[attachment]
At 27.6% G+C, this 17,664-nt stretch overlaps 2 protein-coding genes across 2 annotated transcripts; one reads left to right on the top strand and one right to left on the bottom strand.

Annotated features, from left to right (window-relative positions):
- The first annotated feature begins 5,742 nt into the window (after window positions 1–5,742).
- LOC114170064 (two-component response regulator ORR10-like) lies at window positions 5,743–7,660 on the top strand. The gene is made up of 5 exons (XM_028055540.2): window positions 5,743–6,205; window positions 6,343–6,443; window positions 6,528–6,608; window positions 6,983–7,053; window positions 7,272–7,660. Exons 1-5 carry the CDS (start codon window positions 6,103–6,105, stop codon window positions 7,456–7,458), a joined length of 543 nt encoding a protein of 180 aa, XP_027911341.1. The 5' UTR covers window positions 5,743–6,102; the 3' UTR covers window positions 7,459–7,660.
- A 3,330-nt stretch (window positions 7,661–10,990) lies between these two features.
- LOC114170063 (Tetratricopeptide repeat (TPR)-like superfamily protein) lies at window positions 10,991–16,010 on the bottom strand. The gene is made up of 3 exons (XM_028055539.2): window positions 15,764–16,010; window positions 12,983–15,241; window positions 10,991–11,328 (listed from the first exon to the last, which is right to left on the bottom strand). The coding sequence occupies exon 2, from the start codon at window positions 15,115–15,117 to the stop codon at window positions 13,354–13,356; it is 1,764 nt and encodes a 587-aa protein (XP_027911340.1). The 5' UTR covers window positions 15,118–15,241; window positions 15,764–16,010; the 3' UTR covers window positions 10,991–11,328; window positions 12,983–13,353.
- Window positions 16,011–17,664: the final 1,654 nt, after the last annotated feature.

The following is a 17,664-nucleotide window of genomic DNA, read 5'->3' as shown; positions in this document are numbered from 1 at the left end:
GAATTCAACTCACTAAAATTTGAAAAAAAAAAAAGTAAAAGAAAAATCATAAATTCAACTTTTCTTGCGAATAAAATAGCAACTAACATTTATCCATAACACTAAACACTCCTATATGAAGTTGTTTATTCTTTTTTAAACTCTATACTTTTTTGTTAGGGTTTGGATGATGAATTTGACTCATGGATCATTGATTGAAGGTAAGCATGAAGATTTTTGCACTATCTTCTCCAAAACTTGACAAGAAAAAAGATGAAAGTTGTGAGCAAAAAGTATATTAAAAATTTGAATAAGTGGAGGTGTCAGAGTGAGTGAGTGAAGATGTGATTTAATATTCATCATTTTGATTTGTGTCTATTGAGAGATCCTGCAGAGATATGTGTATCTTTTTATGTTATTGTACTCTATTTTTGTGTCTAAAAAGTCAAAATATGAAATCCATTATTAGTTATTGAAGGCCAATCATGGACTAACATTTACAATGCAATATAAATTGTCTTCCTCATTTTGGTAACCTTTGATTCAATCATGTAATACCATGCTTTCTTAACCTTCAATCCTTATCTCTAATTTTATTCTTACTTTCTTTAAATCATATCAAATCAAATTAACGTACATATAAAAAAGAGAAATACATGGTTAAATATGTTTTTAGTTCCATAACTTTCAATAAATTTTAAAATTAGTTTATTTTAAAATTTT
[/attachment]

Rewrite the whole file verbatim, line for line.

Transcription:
At 27.6% G+C, this 17,664-nt stretch overlaps 2 protein-coding genes across 2 annotated transcripts; one reads left to right on the top strand and one right to left on the bottom strand.

Annotated features, from left to right (window-relative positions):
- The first annotated feature begins 5,742 nt into the window (after window positions 1–5,742).
- LOC114170064 (two-component response regulator ORR10-like) lies at window positions 5,743–7,660 on the top strand. The gene is made up of 5 exons (XM_028055540.2): window positions 5,743–6,205; window positions 6,343–6,443; window positions 6,528–6,608; window positions 6,983–7,053; window positions 7,272–7,660. Exons 1-5 carry the CDS (start codon window positions 6,103–6,105, stop codon window positions 7,456–7,458), a joined length of 543 nt encoding a protein of 180 aa, XP_027911341.1. The 5' UTR covers window positions 5,743–6,102; the 3' UTR covers window positions 7,459–7,660.
- A 3,330-nt stretch (window positions 7,661–10,990) lies between these two features.
- LOC114170063 (Tetratricopeptide repeat (TPR)-like superfamily protein) lies at window positions 10,991–16,010 on the bottom strand. The gene is made up of 3 exons (XM_028055539.2): window positions 15,764–16,010; window positions 12,983–15,241; window positions 10,991–11,328 (listed from the first exon to the last, which is right to left on the bottom strand). The coding sequence occupies exon 2, from the start codon at window positions 15,115–15,117 to the stop codon at window positions 13,354–13,356; it is 1,764 nt and encodes a 587-aa protein (XP_027911340.1). The 5' UTR covers window positions 15,118–15,241; window positions 15,764–16,010; the 3' UTR covers window positions 10,991–11,328; window positions 12,983–13,353.
- Window positions 16,011–17,664: the final 1,654 nt, after the last annotated feature.

The following is a 17,664-nucleotide window of genomic DNA, read 5'->3' as shown; positions in this document are numbered from 1 at the left end:
GAATTCAACTCACTAAAATTTGAAAAAAAAAAAAGTAAAAGAAAAATCATAAATTCAACTTTTCTTGCGAATAAAATAGCAACTAACATTTATCCATAACACTAAACACTCCTATATGAAGTTGTTTATTCTTTTTTAAACTCTATACTTTTTTGTTAGGGTTTGGATGATGAATTTGACTCATGGATCATTGATTGAAGGTAAGCATGAAGATTTTTGCACTATCTTCTCCAAAACTTGACAAGAAAAAAGATGAAAGTTGTGAGCAAAAAGTATATTAAAAATTTGAATAAGTGGAGGTGTCAGAGTGAGTGAGTGAAGATGTGATTTAATATTCATCATTTTGATTTGTGTCTATTGAGAGATCCTGCAGAGATATGTGTATCTTTTTATGTTATTGTACTCTATTTTTGTGTCTAAAAAGTCAAAATATGAAATCCATTATTAGTTATTGAAGGCCAATCATGGACTAACATTTACAATGCAATATAAATTGTCTTCCTCATTTTGGTAACCTTTGATTCAATCATGTAATACCATGCTTTCTTAACCTTCAATCCTTATCTCTAATTTTATTCTTACTTTCTTTAAATCATATCAAATCAAATTAACGTACATATAAAAAAGAGAAATACATGGTTAAATATGTTTTTAGTTCCATAACTTTCAATAAATTTTAAAATTAGTTTATTTTAAAATTTT